and fats that contribute to blood clots, prevent heart disease, and reduce blood sugar
and manage diabetes.
Enhanced brain health
By engaging in cardio regularly, the regions of the brain that control memory and
thinking skills grow in volume or size. Frequent cardiovascular activity also reduces
the rate of shrinking of brain size in older people, improving their cognitive function.
But cardio can also help you achieve a good night’s sleep, which is necessary for
your mental health.
Increased metabolic rate
All types of cardio increase metabolism through the production of Fibroblast Growth
Factor 21 (FGF21) hormone, which increases the body’s metabolism, suppresses
appetite and causes more calories to be burned.
Weight regulation
By increasing the heart rate into the target heart rate zone, which is the zone where
the body burns the most calories, cardio helps to burn excess calories and control
weight. Exercises such as walking, swimming, running and jogging burn excess
calories over time while moderate to high intensity cardio burn quite a lot of calories
per exercise session. Examples of cardio exercises that are highly effective in cutting
weight include jumping rope, running stairs, walking, rowing, cycling and high
intensity interval training (HIIT).
Improved mood and energy
Cardiovascular exercise triggers increased secretion of endorphins—neurochemicals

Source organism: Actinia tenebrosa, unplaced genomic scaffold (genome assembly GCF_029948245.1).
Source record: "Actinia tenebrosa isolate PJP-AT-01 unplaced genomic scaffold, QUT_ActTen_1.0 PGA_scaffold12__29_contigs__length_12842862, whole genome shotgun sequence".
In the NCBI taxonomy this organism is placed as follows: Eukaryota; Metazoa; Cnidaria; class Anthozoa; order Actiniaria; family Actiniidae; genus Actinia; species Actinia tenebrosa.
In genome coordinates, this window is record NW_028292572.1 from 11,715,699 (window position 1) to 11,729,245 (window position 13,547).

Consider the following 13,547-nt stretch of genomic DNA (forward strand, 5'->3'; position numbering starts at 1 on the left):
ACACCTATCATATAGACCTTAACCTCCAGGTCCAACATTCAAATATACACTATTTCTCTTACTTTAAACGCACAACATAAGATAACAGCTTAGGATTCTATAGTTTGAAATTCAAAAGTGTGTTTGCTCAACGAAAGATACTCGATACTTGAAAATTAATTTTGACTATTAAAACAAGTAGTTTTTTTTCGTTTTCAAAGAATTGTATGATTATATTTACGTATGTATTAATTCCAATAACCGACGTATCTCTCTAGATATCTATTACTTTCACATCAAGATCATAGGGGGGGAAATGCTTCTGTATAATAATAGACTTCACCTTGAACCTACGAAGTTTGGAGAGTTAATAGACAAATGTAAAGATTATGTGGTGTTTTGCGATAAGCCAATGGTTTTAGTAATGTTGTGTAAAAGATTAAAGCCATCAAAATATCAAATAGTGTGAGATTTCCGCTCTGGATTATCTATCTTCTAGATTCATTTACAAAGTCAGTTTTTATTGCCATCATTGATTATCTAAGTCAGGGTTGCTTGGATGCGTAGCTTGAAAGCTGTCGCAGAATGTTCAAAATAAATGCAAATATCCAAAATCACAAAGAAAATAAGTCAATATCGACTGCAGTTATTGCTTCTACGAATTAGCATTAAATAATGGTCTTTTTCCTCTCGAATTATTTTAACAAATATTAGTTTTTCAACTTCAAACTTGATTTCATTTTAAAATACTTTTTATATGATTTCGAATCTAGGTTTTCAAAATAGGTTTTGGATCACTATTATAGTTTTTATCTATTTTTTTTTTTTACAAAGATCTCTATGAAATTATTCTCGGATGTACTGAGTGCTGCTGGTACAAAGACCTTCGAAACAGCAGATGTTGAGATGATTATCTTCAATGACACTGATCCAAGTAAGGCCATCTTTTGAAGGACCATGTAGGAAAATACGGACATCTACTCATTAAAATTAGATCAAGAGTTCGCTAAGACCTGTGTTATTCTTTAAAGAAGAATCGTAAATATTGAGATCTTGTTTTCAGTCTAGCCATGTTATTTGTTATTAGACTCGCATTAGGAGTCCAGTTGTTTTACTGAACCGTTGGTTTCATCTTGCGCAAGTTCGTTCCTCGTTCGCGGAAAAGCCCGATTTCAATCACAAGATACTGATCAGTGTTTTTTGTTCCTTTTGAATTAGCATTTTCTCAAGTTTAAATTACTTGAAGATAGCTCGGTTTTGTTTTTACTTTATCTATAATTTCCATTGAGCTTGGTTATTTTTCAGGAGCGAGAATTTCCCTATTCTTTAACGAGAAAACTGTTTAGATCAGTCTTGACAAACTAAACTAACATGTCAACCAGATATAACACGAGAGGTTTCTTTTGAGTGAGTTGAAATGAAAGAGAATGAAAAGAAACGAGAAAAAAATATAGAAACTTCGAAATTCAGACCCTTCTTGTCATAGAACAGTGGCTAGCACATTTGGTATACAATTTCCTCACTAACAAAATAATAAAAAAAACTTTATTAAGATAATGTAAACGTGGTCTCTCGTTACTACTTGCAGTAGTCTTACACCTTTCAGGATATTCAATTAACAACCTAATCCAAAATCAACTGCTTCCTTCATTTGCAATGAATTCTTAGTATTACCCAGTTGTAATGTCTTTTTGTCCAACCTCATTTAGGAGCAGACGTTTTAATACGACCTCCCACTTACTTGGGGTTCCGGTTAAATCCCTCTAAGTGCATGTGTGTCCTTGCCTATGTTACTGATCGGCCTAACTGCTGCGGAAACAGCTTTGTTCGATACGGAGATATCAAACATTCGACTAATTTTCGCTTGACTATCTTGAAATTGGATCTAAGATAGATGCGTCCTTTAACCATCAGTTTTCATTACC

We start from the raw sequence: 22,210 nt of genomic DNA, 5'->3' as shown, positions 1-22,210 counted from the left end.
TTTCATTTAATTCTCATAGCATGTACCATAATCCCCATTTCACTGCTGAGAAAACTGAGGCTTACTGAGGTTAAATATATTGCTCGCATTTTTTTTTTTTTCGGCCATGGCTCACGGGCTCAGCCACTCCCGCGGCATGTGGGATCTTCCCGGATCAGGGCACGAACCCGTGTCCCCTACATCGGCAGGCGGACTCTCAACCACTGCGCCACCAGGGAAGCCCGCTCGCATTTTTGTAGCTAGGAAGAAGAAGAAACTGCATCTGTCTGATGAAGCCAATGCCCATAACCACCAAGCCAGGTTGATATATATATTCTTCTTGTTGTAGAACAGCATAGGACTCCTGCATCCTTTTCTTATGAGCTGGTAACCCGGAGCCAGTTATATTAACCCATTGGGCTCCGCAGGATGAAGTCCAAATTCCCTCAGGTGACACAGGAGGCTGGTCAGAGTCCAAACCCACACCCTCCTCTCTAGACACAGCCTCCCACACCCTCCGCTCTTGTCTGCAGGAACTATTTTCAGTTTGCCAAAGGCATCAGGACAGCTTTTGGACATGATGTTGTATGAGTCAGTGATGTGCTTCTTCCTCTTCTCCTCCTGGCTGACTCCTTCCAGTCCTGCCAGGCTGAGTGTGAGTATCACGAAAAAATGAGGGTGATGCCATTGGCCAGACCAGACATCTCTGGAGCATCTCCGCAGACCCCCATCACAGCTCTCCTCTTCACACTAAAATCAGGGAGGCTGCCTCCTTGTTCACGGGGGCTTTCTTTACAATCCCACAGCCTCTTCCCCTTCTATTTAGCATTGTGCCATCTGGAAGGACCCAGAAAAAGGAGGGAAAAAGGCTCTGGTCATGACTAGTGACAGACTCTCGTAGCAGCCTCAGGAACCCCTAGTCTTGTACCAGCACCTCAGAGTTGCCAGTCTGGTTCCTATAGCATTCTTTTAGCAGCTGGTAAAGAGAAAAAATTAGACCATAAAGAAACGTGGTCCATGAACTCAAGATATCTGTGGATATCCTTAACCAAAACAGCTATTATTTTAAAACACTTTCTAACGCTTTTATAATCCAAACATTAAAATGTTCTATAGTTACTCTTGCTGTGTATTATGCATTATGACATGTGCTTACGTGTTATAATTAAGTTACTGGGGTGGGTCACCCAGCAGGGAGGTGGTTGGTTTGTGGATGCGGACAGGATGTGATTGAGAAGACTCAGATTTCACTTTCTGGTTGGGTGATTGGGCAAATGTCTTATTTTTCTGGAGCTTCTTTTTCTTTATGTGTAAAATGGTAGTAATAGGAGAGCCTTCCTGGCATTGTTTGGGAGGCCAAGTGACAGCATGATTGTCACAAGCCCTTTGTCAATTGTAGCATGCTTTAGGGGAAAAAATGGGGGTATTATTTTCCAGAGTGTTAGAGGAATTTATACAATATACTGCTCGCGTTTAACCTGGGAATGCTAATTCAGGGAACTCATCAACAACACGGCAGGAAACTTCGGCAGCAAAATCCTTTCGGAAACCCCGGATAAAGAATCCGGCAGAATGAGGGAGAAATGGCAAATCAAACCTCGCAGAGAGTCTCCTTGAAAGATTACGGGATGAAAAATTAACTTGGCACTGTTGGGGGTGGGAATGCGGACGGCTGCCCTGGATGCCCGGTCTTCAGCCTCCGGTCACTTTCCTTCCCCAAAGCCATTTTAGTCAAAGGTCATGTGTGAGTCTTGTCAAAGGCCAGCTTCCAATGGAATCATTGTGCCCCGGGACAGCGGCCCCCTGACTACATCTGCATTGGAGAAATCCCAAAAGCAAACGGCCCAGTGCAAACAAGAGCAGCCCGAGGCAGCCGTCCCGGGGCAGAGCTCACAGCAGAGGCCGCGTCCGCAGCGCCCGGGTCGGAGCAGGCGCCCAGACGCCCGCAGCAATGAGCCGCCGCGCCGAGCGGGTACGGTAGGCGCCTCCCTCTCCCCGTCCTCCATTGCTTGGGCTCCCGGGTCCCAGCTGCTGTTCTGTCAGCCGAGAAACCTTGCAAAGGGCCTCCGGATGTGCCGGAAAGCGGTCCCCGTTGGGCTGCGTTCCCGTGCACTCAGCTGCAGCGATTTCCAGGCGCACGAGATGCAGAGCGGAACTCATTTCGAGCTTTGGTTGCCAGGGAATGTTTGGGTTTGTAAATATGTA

that cause a feeling of euphoria. Cardio also causes increased production of moodboosting hormones such as dopamine, serotonin and norepinephrine. With improved
mood, you feel more energized and ready to complete your routine activities. But the
increased release of hormones also reduces stress, boosts stamina, increases
energy, and improves memory and mental focus.
Stronger immune system
Regular exercise increases the release of antibodies and white blood cells, which
improve your body’s ability to fight infections. The release of FGF21 also speeds up
metabolism and boosts immune system. Actually, cardio protects the body against
several illnesses, including hypertension, stroke, osteoporosis, diabetes and heart
Management of arthritis
Cardiovascular exercise helps to reduce the pain associated with arthritis and
minimize stiffness at the joint through movement.
How should you do cardiovascular exercise to get the most from it?
For maximum benefit, you will need to engage in cardio activity for at least three
days every week. For instance, if you have more time during weekends, you can
schedule the first two days to be on Saturday and Sunday, then look for one more
day in the middle of the week. So you don’t have to squeeze all your exercises on
weekdays—though if you can fit them into your schedule, then just go for it.
Big blocks of time are not required for cardiovascular exercise. With cardio, short